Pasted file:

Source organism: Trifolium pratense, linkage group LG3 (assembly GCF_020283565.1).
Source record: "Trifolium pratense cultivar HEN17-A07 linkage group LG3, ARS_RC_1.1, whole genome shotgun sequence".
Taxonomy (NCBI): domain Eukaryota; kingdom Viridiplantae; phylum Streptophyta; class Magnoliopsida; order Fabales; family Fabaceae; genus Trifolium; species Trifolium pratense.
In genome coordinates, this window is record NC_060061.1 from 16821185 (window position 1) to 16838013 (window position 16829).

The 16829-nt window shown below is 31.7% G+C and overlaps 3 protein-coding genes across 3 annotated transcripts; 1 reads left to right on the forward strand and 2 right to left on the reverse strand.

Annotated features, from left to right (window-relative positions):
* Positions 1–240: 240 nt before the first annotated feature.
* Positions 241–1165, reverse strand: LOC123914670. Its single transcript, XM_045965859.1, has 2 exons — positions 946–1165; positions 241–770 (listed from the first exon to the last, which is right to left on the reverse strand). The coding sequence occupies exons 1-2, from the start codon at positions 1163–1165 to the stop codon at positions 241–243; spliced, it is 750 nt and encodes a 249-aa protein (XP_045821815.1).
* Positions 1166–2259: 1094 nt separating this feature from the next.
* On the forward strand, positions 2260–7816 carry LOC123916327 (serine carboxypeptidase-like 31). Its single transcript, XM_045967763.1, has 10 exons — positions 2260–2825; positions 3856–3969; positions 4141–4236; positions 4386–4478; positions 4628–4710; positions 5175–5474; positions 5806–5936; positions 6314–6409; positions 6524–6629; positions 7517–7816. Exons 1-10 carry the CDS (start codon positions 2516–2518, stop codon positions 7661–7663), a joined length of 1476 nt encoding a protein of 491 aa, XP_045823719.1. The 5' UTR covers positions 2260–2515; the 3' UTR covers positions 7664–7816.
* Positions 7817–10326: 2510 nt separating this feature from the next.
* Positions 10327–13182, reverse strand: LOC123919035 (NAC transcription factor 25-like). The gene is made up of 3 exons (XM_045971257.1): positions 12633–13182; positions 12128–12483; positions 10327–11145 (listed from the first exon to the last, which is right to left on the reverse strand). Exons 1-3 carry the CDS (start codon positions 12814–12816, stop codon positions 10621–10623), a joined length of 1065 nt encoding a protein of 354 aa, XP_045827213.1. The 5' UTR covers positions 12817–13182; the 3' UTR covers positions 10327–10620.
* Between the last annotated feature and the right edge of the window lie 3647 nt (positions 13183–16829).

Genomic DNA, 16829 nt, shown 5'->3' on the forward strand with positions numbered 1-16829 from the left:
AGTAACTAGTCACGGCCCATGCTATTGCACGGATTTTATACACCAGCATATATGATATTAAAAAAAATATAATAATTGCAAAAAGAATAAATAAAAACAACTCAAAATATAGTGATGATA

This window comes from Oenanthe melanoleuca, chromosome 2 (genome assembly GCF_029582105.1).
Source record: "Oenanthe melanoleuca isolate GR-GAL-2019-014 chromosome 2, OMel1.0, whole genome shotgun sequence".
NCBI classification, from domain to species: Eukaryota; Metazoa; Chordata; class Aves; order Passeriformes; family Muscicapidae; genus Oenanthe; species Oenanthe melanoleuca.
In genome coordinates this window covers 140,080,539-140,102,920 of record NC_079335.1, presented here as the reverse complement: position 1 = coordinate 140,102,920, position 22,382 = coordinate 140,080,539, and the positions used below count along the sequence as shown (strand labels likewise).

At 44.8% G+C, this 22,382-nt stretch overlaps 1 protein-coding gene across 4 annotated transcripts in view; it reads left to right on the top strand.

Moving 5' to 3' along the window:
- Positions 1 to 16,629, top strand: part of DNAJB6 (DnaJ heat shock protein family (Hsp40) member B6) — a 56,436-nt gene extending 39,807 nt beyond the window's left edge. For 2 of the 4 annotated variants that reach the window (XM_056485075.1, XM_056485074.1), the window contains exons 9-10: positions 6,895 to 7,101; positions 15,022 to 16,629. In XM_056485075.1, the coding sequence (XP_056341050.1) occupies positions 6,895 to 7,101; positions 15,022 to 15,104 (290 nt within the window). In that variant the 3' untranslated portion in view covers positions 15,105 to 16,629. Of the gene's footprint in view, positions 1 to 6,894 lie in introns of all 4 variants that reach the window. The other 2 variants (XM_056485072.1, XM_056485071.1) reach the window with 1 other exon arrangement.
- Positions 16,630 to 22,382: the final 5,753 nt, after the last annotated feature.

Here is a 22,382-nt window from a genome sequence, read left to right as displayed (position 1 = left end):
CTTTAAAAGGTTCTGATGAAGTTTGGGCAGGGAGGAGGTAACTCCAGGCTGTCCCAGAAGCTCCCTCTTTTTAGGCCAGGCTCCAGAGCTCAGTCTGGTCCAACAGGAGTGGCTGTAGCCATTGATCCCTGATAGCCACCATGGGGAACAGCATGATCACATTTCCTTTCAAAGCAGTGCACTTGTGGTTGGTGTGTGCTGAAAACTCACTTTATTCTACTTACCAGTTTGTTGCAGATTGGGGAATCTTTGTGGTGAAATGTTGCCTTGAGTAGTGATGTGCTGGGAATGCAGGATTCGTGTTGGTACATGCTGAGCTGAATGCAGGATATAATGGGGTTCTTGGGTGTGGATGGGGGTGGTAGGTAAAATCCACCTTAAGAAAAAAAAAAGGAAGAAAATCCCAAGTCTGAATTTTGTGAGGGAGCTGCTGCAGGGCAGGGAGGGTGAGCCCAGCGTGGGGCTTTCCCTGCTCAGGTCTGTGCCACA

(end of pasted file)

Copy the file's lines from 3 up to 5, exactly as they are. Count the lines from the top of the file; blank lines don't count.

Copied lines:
Taxonomy (NCBI): domain Eukaryota; kingdom Viridiplantae; phylum Streptophyta; class Magnoliopsida; order Fabales; family Fabaceae; genus Trifolium; species Trifolium pratense.
In genome coordinates, this window is record NC_060061.1 from 16821185 (window position 1) to 16838013 (window position 16829).

The 16829-nt window shown below is 31.7% G+C and overlaps 3 protein-coding genes across 3 annotated transcripts; 1 reads left to right on the forward strand and 2 right to left on the reverse strand.